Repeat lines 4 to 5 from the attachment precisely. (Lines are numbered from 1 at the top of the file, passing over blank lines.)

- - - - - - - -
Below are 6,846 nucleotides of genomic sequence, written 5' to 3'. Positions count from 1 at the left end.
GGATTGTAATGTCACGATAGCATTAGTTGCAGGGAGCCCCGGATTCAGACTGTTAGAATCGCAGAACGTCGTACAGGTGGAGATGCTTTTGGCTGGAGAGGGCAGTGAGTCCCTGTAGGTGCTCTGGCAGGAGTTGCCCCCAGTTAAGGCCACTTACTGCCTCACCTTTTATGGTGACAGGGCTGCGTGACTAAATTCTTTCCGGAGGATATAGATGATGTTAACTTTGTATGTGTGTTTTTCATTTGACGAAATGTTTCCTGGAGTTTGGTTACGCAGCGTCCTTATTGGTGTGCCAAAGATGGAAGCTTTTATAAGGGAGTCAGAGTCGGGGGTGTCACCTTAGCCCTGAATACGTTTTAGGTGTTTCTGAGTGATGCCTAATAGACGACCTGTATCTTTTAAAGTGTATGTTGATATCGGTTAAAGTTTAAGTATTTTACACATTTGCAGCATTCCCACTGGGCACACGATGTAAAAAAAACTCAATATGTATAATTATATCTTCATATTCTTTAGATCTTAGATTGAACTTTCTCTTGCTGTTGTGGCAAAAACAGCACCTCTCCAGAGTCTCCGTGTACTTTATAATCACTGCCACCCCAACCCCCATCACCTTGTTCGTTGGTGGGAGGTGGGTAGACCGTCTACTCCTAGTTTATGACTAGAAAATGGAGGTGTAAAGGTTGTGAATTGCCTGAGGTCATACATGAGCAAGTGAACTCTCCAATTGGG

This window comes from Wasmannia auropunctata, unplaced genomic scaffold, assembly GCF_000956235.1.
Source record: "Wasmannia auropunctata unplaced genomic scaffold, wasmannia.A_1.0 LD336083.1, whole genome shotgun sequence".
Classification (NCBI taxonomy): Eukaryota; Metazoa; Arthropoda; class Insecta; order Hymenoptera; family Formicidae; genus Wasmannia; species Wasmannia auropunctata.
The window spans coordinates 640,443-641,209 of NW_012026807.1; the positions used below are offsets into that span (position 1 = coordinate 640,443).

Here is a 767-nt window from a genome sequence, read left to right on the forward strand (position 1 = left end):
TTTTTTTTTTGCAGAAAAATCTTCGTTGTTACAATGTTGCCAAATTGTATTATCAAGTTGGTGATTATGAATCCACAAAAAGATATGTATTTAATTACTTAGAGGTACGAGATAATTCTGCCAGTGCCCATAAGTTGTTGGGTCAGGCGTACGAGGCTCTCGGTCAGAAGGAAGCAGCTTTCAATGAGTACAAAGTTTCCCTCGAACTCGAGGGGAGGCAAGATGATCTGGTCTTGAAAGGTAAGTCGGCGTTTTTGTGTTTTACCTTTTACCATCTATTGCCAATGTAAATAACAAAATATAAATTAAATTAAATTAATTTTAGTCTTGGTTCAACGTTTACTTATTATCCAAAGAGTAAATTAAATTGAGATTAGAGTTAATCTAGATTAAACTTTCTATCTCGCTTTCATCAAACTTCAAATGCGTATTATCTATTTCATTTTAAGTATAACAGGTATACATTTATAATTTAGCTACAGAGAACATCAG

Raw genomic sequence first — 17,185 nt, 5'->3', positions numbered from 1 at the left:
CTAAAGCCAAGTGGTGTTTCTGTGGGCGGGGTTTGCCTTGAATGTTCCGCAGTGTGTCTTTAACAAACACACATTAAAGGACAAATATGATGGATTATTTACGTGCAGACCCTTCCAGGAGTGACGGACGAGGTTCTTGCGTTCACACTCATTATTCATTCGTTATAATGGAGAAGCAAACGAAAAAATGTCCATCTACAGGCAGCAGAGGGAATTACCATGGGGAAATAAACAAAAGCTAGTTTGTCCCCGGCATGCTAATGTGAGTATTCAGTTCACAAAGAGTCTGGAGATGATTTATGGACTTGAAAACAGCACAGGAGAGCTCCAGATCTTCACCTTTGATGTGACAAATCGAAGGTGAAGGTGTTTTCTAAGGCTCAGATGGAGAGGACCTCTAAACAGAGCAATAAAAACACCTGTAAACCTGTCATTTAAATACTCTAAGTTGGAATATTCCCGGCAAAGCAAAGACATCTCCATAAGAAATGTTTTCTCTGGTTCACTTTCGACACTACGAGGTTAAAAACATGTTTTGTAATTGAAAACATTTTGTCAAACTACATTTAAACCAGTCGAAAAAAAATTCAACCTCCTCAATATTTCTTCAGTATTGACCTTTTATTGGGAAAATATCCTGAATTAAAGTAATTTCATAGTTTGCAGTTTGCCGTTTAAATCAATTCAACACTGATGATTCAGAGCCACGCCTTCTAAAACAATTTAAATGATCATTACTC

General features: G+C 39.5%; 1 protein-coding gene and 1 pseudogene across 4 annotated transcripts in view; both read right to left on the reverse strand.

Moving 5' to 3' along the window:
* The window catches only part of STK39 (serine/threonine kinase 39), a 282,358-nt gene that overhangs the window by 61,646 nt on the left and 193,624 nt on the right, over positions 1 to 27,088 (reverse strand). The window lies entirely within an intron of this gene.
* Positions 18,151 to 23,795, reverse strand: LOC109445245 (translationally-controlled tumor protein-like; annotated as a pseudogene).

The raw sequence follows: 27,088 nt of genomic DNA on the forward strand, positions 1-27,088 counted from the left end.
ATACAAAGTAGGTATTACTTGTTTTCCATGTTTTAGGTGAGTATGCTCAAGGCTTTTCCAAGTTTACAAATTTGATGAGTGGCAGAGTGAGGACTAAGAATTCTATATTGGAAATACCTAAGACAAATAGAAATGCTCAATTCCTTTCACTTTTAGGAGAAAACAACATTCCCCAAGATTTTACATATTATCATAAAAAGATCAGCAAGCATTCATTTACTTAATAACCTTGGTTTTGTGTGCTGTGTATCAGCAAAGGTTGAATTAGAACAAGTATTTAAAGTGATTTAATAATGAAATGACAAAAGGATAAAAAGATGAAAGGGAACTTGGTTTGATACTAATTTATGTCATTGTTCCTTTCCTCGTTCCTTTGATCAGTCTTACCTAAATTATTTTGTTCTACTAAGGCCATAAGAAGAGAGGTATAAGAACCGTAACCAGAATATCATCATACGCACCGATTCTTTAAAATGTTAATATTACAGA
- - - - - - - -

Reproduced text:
Source record: "Wasmannia auropunctata unplaced genomic scaffold, wasmannia.A_1.0 LD336083.1, whole genome shotgun sequence".
Classification (NCBI taxonomy): Eukaryota; Metazoa; Arthropoda; class Insecta; order Hymenoptera; family Formicidae; genus Wasmannia; species Wasmannia auropunctata.